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CriticalCareVet, ER/ICU Specialist
Category: Dog Veterinary
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Experience:  Emergency and Critical Care Specialist
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my dog is losing weight, not eating well, vomitting and just

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my dog is losing weight, not eating well, vomitting and just had a seizure last night. she is over 10 and had a tick when I rescued her at about age 5. a vet had previously treated her for tick-borne disease (forgot name, it was the one that K9s from Vietnam brought over.) What could cause a seizure at this time? Lack of nutrition? She's so thin that you can see her ribs and hipbones, but will eat very little. She drinks constantly and pees very often. Breed: Foxhound
Submitted: 8 years ago.
Category: Dog Veterinary
Expert:  CriticalCareVet replied 8 years ago.
Hi Llsatre21,

Unfortunately there are numerous causes of seizures...meaning that an over the counter product or home remedy is difficult to recommend.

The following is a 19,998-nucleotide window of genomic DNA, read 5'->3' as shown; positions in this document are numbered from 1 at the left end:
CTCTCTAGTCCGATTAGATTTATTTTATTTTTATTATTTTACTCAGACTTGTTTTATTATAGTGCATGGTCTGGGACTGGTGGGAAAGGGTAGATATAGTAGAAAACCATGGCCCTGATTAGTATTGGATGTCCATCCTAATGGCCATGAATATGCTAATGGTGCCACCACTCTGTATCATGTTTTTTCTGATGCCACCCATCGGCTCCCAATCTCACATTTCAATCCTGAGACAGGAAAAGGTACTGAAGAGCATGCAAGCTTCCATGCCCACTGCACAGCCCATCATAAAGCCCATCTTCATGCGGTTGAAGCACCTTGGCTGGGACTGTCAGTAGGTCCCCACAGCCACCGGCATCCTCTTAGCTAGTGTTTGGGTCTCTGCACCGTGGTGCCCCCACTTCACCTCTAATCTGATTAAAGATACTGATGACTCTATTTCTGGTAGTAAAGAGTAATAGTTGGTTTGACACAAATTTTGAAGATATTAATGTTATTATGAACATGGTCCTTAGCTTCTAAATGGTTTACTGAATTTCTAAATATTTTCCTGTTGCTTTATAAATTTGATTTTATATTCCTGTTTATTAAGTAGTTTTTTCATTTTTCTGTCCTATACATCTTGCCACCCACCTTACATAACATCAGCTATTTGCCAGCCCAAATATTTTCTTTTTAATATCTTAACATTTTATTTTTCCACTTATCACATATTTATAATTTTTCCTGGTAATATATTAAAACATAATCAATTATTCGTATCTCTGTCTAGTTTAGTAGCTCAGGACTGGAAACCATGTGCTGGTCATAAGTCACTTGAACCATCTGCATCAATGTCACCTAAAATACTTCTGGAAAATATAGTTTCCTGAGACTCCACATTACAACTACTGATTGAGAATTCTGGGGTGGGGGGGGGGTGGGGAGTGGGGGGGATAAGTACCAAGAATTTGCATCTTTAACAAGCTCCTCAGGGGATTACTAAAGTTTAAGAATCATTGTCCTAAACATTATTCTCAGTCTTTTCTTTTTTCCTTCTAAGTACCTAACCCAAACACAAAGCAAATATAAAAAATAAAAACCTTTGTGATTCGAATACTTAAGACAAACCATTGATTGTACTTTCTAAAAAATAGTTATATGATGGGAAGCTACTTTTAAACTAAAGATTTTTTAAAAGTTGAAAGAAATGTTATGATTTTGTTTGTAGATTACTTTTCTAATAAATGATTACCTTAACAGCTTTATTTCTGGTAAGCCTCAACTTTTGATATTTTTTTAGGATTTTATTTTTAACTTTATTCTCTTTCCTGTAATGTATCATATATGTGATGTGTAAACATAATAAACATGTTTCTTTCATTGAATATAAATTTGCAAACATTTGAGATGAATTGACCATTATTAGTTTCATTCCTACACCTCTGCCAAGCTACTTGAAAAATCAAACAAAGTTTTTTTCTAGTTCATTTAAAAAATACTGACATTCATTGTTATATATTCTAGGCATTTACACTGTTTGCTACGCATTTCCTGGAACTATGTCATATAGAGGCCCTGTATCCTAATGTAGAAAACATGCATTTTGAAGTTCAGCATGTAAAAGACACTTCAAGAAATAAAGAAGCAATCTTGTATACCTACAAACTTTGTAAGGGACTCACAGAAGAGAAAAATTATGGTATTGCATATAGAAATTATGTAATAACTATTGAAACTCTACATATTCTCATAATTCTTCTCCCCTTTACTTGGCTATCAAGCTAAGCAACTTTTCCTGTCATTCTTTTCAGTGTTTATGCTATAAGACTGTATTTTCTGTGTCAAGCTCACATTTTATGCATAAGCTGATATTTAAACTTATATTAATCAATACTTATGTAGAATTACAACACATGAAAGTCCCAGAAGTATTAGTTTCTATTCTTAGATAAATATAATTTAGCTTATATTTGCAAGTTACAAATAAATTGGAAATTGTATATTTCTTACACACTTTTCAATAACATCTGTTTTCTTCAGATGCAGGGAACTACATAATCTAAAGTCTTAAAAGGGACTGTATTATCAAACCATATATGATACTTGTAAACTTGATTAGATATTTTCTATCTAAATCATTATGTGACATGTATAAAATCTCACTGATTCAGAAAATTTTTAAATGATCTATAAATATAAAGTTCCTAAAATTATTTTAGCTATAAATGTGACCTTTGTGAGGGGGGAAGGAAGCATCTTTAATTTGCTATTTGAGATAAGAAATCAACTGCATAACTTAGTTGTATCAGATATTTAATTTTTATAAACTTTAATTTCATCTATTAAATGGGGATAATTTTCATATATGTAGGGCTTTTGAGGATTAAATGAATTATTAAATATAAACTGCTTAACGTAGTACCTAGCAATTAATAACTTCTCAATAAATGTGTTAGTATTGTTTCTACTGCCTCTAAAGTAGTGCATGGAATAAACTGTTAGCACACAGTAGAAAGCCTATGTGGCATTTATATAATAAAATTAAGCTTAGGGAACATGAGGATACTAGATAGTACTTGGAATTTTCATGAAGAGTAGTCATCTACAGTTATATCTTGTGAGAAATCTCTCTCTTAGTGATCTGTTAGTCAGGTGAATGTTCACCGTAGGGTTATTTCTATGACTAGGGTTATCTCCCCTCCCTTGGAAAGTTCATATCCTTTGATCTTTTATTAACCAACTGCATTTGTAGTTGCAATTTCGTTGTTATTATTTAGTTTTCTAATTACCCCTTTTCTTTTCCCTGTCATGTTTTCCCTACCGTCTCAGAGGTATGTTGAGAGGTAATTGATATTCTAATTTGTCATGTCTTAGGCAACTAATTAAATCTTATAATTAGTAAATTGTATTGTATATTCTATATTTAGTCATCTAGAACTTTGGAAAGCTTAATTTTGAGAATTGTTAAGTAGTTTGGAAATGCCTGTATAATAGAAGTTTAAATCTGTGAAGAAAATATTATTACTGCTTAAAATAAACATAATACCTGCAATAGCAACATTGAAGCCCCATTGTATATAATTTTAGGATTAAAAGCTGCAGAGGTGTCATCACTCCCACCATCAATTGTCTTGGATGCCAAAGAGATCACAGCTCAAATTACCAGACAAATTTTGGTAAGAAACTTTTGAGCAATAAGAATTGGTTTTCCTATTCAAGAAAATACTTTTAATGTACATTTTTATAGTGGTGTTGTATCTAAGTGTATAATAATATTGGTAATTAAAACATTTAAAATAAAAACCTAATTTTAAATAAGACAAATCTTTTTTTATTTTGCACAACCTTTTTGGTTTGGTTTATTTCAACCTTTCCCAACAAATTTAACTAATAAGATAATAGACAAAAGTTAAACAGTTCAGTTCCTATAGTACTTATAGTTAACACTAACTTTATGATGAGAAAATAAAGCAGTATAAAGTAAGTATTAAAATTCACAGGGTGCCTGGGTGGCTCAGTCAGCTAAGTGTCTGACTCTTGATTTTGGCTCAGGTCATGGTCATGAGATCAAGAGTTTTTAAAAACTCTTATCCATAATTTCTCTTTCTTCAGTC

Possible causes for seizures in dogs include, but are not limited to toxins, infectious/inflammatory causes, metabolic disease (e.g. kidney disease or liver disease), endocrine disease (e.g hyperthyroidism), epilepsy, and even brain tumors.

If a young or middle age dog begins to have seizures, although concerning, epilepsy is very possible. Unfortunately, when an older dog starts having seizures, we tend to think there is more likely to be an underlying cause such as a brain tumor or organ abnormalities.

There is no way to predict if your dog will ever have another seizure. There are times when a dog will have 1 or 2 seizures and never has a seizure again. Unfortunately, there are times when they continue to have seizures, and at times frequent seizures.

In an ideal world, a full work-up would be performed including bloodwork, x-rays, and even advanced tests such as an MRI to look for a tumor.

If that is not possible, and the seizures become more frequent, there are anti-convulsant medications that can be prescribed (such as phenobarbital) which can help in cases like this and are NOT terribly expensive!

You can discuss this with your veterinarian and try to find the best solution for your dog.

Regarding what to do now, in an ideal world you would take your dog to your vet or and ER today or tomorrow.

If your veterinarian is not open until Monday - the question would be what would be concerning enough to go to the ER ASAP.
- Signs of illness such as vomiting, anorexia, lethargy
- More than 1 seizure in 24 hours (cluster seizures)
- Other neurological behavior

I hope this information helps guide you :)
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